Sunday, February 23, 2020

2020 Democratic Delegate Allocation: SOUTH CAROLINA


Election type: primary
Date: February 29
Number of delegates: 63 [12 at-large, 7 PLEOs, 35 congressional district, 9 automatic/superdelegates]
Allocation method: proportional statewide and at the congressional district level
Threshold to qualify for delegates: 15%
2016: proportional primary
Delegate selection plan

Changes since 2016
If one followed the 2016 series on the Republican process here at FHQ, then you may end up somewhat disappointed. The two national parties manage the presidential nomination process differently. The Republican National Committee is much less hands-on in regulating state and state party activity in the delegate selection process than the Democratic National Committee is. That leads to a lot of variation from state to state and from cycle to cycle on the Republican side. Meanwhile, the DNC is much more top down in its approach. Thresholds stay the same. It is a 15 percent barrier that candidates must cross in order to qualify for delegates. That is standard across all states. The allocation of delegates is roughly proportional. Again, that is applied to every state.

That does not mean there are no changes. The calendar has changed as have other facets of the process such as whether a state has a primary or a caucus.

South Carolina retained its protected position on the 2020 primary calendar among the earliest four states in February. One difference over 2016 is that South Carolina has an additional at-large delegate and three more superdelegates, raising the number of at-large delegates to 12 and automatic delegates from six to nine.

The standard 15 percent qualifying threshold applies both statewide and on the congressional district level.

Delegate allocation (at-large and PLEO delegates)
To win any at-large or PLEO (pledged Party Leader and Elected Officials) delegates a candidate must win 15 percent of the statewide vote. Only the votes of those candidates above the threshold will count for the purposes of the separate allocation of these two pools of delegates.

See New Hampshire synopsis for an example of how the delegate allocation math works for all categories of delegates.

Delegate allocation (congressional district delegates)
South Carolina's 35 congressional district delegates are split across seven congressional districts and have more variation across districts than in the previous three states to vote. That variation comes from the measure of Democratic strength South Carolina Democrats are using based on the results of the 2016 presidential election and the 2018 gubernatorial election in the Palmetto state. That method apportions delegates as follows...
CD1 - 6 delegates [Charleston]
CD2 - 4 delegates [Aiken, Clemson]
CD3 - 3 delegates* [Anderson]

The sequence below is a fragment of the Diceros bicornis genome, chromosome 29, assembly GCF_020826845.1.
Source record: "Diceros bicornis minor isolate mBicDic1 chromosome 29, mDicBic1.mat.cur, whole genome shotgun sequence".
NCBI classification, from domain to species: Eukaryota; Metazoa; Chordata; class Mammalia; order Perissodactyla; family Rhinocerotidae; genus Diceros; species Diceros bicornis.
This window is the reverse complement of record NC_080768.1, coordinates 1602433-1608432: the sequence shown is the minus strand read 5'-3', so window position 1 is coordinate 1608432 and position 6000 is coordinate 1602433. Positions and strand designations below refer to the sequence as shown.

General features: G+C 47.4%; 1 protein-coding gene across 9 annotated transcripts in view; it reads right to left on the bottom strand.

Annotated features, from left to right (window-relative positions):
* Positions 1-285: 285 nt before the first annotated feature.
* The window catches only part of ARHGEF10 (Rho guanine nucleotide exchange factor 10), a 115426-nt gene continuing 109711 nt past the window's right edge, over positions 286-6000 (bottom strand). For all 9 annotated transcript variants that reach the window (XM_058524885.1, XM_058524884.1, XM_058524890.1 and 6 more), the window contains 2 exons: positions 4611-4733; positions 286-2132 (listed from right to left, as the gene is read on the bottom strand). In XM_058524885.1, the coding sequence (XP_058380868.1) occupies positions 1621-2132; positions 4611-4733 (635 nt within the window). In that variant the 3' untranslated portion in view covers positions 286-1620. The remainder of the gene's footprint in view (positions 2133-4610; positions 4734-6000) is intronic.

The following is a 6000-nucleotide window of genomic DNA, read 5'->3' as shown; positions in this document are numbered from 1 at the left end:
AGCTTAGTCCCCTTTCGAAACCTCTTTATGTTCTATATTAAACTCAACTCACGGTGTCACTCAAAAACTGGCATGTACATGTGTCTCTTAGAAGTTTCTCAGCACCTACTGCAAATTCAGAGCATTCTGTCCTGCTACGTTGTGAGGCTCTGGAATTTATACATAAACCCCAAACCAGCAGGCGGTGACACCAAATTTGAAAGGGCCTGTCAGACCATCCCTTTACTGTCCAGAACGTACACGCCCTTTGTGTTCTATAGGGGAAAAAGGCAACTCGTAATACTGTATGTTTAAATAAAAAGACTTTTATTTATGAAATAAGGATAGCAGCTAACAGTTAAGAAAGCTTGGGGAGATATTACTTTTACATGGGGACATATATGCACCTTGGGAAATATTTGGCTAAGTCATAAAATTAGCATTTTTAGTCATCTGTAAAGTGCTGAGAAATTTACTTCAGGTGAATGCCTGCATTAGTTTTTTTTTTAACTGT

CD4 - 4 delegates [Greenville]
CD5 - 5 delegates* [Rock Hill]
CD6 - 8 delegates [Columbia, Orangeburg]
CD7 - 5 delegates* [Florence, Myrtle Beach]

*Bear in mind that districts with odd numbers of national convention delegates are potentially important to winners (and those above the qualifying threshold) within those districts. Rounding up for an extra delegate initially requires less in those districts than in districts with even numbers of delegates.

Delegate allocation (automatic delegates/superdelegates)
Superdelegates are free to align with a candidate of their choice at a time of their choosing. While their support may be a signal to voters in their state (if an endorsement is made before voting in that state), superdelegates will only vote on the first ballot at the national convention if half of the total number of delegates -- pledged plus superdelegates -- have been pledged to one candidate. Otherwise, superdelegates are locked out of the voting unless 1) the convention adopts rules that allow them to vote or 2) the voting process extends to a second ballot. But then all delegates, not just superdelegates will be free to vote for any candidate.

[NOTE: All Democratic delegates are pledged and not bound to their candidates. They are to vote in good conscience for the candidate to whom they have been pledged, but technically do not have to. But they tend to because the candidates and their campaigns are involved in vetting and selecting their delegates through the various selection processes on the state level. Well, the good campaigns are anyway.]

All 54 pledged delegates in South Carolina will be selected at the state convention on May 30. District delegates will be chosen in district caucuses at the convention based on district results to the February primary while the full body will select both PLEO and then at-large delegates based on the statewide results.

Importantly, if a candidate drops out of the race before the selection of statewide delegates, then any statewide delegates allocated to that candidate will be reallocated to the remaining candidates. If Candidate X is in the race in late May when the South Carolina statewide delegate selection takes place but Candidate Y is not, then any statewide delegates allocated to Candidate Y in the February primary would be reallocated to Candidate X. [This same feature is not something that applies to district delegates.] This reallocation only applies if a candidate has fully dropped out. Candidates with suspended campaigns are still candidates and can fill those slots allocated them.

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